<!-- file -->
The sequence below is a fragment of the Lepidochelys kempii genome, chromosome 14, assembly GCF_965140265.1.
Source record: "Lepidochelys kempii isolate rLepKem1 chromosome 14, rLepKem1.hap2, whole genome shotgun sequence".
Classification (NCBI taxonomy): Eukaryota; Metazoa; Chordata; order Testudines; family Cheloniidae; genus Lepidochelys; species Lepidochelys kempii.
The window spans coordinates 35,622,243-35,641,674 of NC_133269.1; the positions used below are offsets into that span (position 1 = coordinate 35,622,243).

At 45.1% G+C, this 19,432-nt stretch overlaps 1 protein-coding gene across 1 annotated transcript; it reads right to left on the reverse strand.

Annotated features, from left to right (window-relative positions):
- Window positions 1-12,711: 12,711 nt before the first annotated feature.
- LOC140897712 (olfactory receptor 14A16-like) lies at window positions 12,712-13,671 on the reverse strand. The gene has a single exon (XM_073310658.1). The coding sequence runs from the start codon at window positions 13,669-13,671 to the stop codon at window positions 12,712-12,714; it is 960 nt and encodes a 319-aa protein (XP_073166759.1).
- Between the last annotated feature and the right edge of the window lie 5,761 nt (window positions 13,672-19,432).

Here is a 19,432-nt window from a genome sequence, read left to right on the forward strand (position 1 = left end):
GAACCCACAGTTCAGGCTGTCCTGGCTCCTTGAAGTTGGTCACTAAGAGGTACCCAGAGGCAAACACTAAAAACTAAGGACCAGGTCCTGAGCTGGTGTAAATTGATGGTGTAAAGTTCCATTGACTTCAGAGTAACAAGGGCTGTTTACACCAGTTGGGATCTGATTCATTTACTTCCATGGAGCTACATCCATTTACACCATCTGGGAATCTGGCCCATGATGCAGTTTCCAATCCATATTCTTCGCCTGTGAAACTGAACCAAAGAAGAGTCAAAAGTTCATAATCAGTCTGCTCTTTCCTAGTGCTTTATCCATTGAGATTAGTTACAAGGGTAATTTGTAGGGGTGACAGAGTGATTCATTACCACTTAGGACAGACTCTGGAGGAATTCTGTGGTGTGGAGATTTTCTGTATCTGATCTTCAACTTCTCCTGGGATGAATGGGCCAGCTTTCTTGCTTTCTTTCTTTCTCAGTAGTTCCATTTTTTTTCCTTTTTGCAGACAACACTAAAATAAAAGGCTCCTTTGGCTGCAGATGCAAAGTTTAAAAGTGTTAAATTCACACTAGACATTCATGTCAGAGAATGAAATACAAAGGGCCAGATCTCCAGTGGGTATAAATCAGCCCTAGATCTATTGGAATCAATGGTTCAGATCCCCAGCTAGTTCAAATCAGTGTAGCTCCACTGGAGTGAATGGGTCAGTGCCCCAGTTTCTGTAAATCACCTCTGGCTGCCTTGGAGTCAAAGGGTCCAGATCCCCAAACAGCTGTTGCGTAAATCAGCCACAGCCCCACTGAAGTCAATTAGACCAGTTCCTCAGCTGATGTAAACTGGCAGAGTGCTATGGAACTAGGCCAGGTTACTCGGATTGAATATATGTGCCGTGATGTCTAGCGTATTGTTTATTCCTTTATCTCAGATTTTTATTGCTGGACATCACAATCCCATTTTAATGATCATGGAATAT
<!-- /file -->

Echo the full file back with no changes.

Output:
The sequence below is a fragment of the Lepidochelys kempii genome, chromosome 14, assembly GCF_965140265.1.
Source record: "Lepidochelys kempii isolate rLepKem1 chromosome 14, rLepKem1.hap2, whole genome shotgun sequence".
Classification (NCBI taxonomy): Eukaryota; Metazoa; Chordata; order Testudines; family Cheloniidae; genus Lepidochelys; species Lepidochelys kempii.
The window spans coordinates 35,622,243-35,641,674 of NC_133269.1; the positions used below are offsets into that span (position 1 = coordinate 35,622,243).

At 45.1% G+C, this 19,432-nt stretch overlaps 1 protein-coding gene across 1 annotated transcript; it reads right to left on the reverse strand.

Annotated features, from left to right (window-relative positions):
- Window positions 1-12,711: 12,711 nt before the first annotated feature.
- LOC140897712 (olfactory receptor 14A16-like) lies at window positions 12,712-13,671 on the reverse strand. The gene has a single exon (XM_073310658.1). The coding sequence runs from the start codon at window positions 13,669-13,671 to the stop codon at window positions 12,712-12,714; it is 960 nt and encodes a 319-aa protein (XP_073166759.1).
- Between the last annotated feature and the right edge of the window lie 5,761 nt (window positions 13,672-19,432).

Here is a 19,432-nt window from a genome sequence, read left to right on the forward strand (position 1 = left end):
GAACCCACAGTTCAGGCTGTCCTGGCTCCTTGAAGTTGGTCACTAAGAGGTACCCAGAGGCAAACACTAAAAACTAAGGACCAGGTCCTGAGCTGGTGTAAATTGATGGTGTAAAGTTCCATTGACTTCAGAGTAACAAGGGCTGTTTACACCAGTTGGGATCTGATTCATTTACTTCCATGGAGCTACATCCATTTACACCATCTGGGAATCTGGCCCATGATGCAGTTTCCAATCCATATTCTTCGCCTGTGAAACTGAACCAAAGAAGAGTCAAAAGTTCATAATCAGTCTGCTCTTTCCTAGTGCTTTATCCATTGAGATTAGTTACAAGGGTAATTTGTAGGGGTGACAGAGTGATTCATTACCACTTAGGACAGACTCTGGAGGAATTCTGTGGTGTGGAGATTTTCTGTATCTGATCTTCAACTTCTCCTGGGATGAATGGGCCAGCTTTCTTGCTTTCTTTCTTTCTCAGTAGTTCCATTTTTTTTCCTTTTTGCAGACAACACTAAAATAAAAGGCTCCTTTGGCTGCAGATGCAAAGTTTAAAAGTGTTAAATTCACACTAGACATTCATGTCAGAGAATGAAATACAAAGGGCCAGATCTCCAGTGGGTATAAATCAGCCCTAGATCTATTGGAATCAATGGTTCAGATCCCCAGCTAGTTCAAATCAGTGTAGCTCCACTGGAGTGAATGGGTCAGTGCCCCAGTTTCTGTAAATCACCTCTGGCTGCCTTGGAGTCAAAGGGTCCAGATCCCCAAACAGCTGTTGCGTAAATCAGCCACAGCCCCACTGAAGTCAATTAGACCAGTTCCTCAGCTGATGTAAACTGGCAGAGTGCTATGGAACTAGGCCAGGTTACTCGGATTGAATATATGTGCCGTGATGTCTAGCGTATTGTTTATTCCTTTATCTCAGATTTTTATTGCTGGACATCACAATCCCATTTTAATGATCATGGAATAT